West: I think philosophy is all about lived experience, which is to say life in the streets, life in a variety of different contexts. I don’t want to make it just urban; you can have life in the streets in the country. But it’s fundamentally about how you come to terms with living your life and trying to do it in a wise manner, and, for me, that means decently and compassionately and courageously and so forth. See, I put it this way: that—for me—philosophy is fundamentally about our finite situation. We can define that in terms of we’re beings towards death, we’re featherless two-legged linguistically conscious creatures born between urine and feces whose bodies will one day be the culinary delight of terrestrial worms. That’s us; we’re beings towards death. At the same time, we have desire while we are organisms in space and time and so it’s desire in the face of death. And then, of course, you’ve got dogmatism, various attempts to hold on to certainty, various forms of idolatry. And you’ve got dialogue in the face of dogmatism. And then of course structurally and institutionally you have domination and you have democracy. You have attempts of people trying to render accountable elites, kings, queens, suzerains, corporate elites, politicians, trying to make these elites accountable to everyday people, to ordinary people. So if you’ve got on the one hand death, dogmatism, domination, and on the other you’ve got desire in the face of death, dialogue in the face of dogmatism, democracy in the face of domination, then philosophy itself becomes a critical disposition of wrestling with desire in the face of death, wrestling with dialogue in the face of dogmatism, and wrestling with democracy, trying to keep alive a very fragile democratic experiment in the face of structures of domination, patriarchy, white supremacy, imperial power, state power, all those concentrated forms of power that are not accountable to people who are affected by it.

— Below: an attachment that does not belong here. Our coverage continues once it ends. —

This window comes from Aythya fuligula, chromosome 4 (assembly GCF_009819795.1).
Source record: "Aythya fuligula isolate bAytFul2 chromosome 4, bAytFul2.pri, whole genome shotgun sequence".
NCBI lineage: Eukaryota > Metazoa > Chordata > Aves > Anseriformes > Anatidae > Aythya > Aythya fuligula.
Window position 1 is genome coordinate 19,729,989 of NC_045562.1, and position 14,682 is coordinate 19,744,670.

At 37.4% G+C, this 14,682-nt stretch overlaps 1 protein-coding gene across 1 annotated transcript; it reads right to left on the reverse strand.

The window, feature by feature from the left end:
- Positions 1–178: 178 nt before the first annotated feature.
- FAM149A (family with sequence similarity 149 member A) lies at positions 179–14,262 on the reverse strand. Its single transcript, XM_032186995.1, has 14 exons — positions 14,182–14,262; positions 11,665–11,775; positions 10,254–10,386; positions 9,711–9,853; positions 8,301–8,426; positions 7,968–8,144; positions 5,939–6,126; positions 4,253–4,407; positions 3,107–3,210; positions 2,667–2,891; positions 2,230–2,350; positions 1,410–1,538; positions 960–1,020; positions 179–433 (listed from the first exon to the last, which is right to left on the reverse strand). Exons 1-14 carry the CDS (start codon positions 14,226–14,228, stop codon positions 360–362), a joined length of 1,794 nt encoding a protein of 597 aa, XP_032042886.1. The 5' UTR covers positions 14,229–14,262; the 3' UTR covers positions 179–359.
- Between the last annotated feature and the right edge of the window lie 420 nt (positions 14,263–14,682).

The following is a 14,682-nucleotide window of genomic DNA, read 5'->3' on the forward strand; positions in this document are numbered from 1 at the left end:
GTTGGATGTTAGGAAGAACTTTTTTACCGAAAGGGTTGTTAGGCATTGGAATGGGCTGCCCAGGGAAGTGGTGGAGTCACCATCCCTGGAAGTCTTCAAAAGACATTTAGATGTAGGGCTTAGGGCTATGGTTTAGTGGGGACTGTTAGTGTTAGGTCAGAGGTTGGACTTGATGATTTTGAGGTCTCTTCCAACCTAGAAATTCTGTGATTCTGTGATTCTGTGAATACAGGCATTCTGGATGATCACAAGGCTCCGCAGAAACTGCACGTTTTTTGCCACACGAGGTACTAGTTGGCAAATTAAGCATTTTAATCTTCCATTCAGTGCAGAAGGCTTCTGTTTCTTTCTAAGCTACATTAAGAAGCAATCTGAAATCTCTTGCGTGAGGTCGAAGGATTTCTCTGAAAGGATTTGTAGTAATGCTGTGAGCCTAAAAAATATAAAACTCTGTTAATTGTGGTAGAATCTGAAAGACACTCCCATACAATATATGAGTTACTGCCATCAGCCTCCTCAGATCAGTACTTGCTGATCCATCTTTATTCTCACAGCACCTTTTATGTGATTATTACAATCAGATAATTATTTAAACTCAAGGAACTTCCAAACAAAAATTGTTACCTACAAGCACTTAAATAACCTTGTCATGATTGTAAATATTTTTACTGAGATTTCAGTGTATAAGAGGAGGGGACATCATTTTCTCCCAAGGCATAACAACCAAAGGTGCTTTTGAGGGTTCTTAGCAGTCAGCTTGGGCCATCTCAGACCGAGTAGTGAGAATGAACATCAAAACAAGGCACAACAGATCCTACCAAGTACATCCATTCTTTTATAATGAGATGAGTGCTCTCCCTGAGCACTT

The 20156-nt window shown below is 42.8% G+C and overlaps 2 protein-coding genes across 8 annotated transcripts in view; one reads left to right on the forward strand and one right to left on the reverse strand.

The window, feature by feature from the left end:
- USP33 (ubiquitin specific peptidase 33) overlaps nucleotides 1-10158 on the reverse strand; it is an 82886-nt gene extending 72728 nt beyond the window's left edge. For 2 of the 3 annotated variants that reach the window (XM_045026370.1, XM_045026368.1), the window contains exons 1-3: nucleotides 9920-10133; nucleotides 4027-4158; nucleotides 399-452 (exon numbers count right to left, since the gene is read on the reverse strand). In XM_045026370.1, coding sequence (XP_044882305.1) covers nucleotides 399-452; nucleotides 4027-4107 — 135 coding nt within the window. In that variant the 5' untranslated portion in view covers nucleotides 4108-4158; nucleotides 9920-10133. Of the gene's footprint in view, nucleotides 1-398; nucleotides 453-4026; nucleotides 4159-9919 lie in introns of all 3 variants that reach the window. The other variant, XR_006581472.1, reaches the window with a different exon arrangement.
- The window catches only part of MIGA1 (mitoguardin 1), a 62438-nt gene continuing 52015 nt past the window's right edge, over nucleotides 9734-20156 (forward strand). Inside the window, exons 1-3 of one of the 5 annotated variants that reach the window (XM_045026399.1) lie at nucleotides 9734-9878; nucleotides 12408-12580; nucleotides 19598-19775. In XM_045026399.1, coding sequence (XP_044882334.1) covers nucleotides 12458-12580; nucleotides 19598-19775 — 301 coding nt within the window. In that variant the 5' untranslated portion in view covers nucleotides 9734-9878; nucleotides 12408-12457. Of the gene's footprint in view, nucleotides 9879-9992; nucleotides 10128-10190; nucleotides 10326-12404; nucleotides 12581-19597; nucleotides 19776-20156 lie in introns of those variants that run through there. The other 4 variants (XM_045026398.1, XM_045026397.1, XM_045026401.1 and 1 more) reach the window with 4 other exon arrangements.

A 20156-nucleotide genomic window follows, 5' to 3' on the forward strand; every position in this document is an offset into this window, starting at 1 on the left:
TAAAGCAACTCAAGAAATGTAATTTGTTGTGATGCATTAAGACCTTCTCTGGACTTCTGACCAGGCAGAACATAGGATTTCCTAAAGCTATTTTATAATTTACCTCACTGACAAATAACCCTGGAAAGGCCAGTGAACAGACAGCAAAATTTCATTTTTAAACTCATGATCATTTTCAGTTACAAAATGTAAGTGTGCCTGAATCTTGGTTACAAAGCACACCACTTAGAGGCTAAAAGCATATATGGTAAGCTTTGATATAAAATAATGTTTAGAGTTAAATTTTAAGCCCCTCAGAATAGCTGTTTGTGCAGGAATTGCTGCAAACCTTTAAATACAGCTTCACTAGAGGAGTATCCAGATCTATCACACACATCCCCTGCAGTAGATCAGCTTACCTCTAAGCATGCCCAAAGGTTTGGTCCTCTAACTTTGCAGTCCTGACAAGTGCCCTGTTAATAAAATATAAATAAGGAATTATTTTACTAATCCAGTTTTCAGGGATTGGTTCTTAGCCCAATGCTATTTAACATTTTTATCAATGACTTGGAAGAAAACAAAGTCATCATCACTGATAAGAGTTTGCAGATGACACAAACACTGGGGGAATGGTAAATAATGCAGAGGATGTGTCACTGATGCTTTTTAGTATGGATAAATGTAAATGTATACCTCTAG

Taylor: So is philosophy about speaking truth to power?
West: Absolutely, very true. But you also speak truth to the powerless—see, the powerful have no monopoly on greed, hatred, fear, or ignorance. [We stop at a red light. A large crowd of people is gathered around a group of performers on the steps of the New York Public Library.] Look at these folks dancing right there. Oh yes, we got a little hip-hop here. That’s the break-dance dimension of hip-hop. Isn’t that nice? I was at a session last night; we had four hours of dialogue with all the great hip-hoppers in the country.
Taylor: I just saw your CD.
West: My Never Forget: A Journey of Revelation with Prince, André 3000 of OutKast, the late great Gerald Levert, M-1 of Dead Prez, and KRS-1. Towering, prophetic, and progressive hip-hop artists. KRS-1 is a philosopher, you know—dropped out of school at thirteen, grew up on the streets until he was nineteen, and was in on the first wave of hip-hop.
Taylor: So let me ask: What is your definition of a philosopher? Do you have to go to school to be a philosopher?
West: Oh, God no. God no. Thank God you don’t have to go to school. No, a philosopher is a lover of wisdom. It takes tremendous discipline, takes tremendous courage, to think for yourself, to examine yourself. The Socratic imperative of examining yourself requires courage. William Butler Yeats used to say it takes more courage to examine the dark corners of your own soul than it does for a soldier to fight on the battlefield. Courage to think critically. Courage is the enabling virtue for any philosopher—for any human being, I think, in the end. Courage to think, courage to love, courage to hope. That’s what I like about brother Simon Critchley’s work and the debate we’ll have tonight.